A growing number of enterprises are embracing "genius bar" type walk-up service tech bars to resolve employee IT issues. Per HDI's 2018 technical support practices study, the proportion of organizations offering tech bar support jumped from 35% in 2017 to 44% in 2018, and it was projected that 49% of organizations would start 2020 offering a live walk-up support option.
Implementing a tech bar provides a number of benefits to the organization, including:
Beyond these operational advantages, as noted on the Samanage blog , "Deploying...walk-in IT services is often simply a response to a changing workforce. More employees are mobile, working in the field, while traveling, or from home. Laptops and mobile devices have largely taken over for desktop machines in many companies. Creating a place where people can show up, seek help, and interact with IT service desk workers in person has offered promising results."
Deploying a tech bar doesn't require a huge investment in resources. The basic requirements are dedicated space, staffing, and tech bar software that provides capabilities like appointment scheduling, ticket management, and team collaboration.
Per SysAid, "Any good IT service desk is focused on the following three things:
A tech bar supports those objectives, while also minimizing business user disruption of IT. Instead of an employee having to interrupt an IT staff member with a face-to-face question, the tech bar creates a space designed for that type of interaction.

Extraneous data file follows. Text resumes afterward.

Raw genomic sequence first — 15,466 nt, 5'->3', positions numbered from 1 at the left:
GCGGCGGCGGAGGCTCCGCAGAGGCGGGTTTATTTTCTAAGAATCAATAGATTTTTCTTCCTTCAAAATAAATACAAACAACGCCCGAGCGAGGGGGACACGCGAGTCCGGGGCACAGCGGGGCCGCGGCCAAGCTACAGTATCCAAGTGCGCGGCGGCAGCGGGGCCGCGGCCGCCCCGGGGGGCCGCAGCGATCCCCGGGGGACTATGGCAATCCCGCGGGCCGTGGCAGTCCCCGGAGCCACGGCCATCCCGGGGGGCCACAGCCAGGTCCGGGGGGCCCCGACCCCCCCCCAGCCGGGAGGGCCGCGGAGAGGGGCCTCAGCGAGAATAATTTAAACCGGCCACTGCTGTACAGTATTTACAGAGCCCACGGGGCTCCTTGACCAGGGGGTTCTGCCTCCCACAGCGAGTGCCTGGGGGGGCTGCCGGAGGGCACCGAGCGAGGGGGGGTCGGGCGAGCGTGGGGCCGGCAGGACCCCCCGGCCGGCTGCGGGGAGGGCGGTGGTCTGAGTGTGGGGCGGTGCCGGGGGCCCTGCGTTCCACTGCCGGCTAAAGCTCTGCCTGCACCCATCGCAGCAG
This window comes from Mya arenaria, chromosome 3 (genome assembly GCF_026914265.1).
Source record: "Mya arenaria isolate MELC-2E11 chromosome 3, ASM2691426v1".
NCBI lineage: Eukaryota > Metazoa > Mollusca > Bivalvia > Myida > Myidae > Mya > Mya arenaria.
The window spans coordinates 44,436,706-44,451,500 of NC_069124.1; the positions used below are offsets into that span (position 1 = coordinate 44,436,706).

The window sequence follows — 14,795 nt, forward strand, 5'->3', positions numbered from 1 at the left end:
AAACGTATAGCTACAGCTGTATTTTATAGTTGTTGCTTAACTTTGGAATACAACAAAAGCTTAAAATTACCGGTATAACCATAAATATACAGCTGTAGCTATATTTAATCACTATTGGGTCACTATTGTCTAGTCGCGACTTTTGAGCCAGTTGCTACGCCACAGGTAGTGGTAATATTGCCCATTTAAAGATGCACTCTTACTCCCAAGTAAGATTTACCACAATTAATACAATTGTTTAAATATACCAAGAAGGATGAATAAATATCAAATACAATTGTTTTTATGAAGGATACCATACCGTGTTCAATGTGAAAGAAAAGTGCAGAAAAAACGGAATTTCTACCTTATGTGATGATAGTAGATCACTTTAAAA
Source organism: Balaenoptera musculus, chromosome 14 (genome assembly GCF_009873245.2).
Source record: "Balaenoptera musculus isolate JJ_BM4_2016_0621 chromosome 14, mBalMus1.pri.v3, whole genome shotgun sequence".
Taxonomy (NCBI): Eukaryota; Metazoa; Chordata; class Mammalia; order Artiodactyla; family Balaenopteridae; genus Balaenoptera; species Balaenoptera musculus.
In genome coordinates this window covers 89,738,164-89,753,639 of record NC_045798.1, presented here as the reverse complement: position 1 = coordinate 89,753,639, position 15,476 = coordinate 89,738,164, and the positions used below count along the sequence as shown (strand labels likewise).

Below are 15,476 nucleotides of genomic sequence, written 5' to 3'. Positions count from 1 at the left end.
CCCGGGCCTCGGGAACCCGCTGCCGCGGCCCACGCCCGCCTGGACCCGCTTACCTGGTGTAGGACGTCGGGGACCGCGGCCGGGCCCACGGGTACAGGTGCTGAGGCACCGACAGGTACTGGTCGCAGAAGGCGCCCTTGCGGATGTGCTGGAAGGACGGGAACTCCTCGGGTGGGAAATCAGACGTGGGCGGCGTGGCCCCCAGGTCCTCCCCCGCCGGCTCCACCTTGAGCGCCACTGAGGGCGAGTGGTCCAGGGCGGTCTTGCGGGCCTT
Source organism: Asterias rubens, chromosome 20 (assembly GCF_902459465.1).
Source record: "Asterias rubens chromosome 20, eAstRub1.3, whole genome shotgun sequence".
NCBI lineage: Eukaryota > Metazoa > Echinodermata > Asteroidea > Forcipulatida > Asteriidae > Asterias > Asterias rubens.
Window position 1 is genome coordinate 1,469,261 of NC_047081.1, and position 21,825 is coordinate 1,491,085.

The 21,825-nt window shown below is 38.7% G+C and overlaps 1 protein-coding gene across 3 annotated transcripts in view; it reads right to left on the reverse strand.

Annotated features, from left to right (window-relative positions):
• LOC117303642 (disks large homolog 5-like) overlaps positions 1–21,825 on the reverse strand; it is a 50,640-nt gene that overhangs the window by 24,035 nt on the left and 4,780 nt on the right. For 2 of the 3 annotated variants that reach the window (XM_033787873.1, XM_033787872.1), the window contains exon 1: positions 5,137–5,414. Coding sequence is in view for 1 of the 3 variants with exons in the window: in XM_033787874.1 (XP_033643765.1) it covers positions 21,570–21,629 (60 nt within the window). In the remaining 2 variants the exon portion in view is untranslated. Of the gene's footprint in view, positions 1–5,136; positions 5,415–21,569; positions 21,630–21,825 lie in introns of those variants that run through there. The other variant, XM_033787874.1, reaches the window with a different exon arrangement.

If you organization is among the just-over-50% of organiations still considering implementation, here are five key steps for a great tech bar launch:
1 - Pick a highly visible location in a high-traffic area. This will maximize awareness and utilization, make your tech bar easy to find and convenient to visit.
2 - Offer obvious, extended hours of service. Provide service before and after core business hours, by appointment. Communicate these hours clearly so employees know when the tech bar is staffed, and that they have some flexibility in scheduling an appointment.
3 - Clearly communicate the services offered. Tech bars aren't right for solving every type of IT issue, but they are ideal for fixing simple, common issues, especially for problems with mobile devices (tablets, smartphones, and laptops). To help users resolve their issues most expediently, make it clear what kinds of problems the tech bar does—and does not—deal with
4 - Use tech bar software that enables appointment scheduling. As noted above, you'll probably want your tech bar to be open before and after normal workday hours. But to optimize staff efficiency, use scheduling so you don't need to have an IT pro staffing the tech bar at 7:00 (a.m. or p.m.) if there are no appointments at those times.
5 - Tell people about it. Once you have a firm launch date for your tech bar, start marketing it to users. Spread the word through multiple channels. Create signage. Put flyers in employee mailboxes. Promote it on your intranet or employee portal. Send out an email announcement, then also embed word about it in the email signature of all internal messages sent by IT. When your launch date arrives, hold an open house event to celebrate the opening of the tech bar.
With the right location, staff, communication, and software, a tech bar can simplify resolution for many types of tech problems. Though the average fully burdened cost per ticket is slightly higher for walk-up than for other channels (e.g., email or chat), the difference is more than offset by the reduction in employee downtime.
By "putting a face on IT," a tech bar can also provide benefits that are harder to quantify—like making IT more approachable, and making everyone feel more like part of the same team.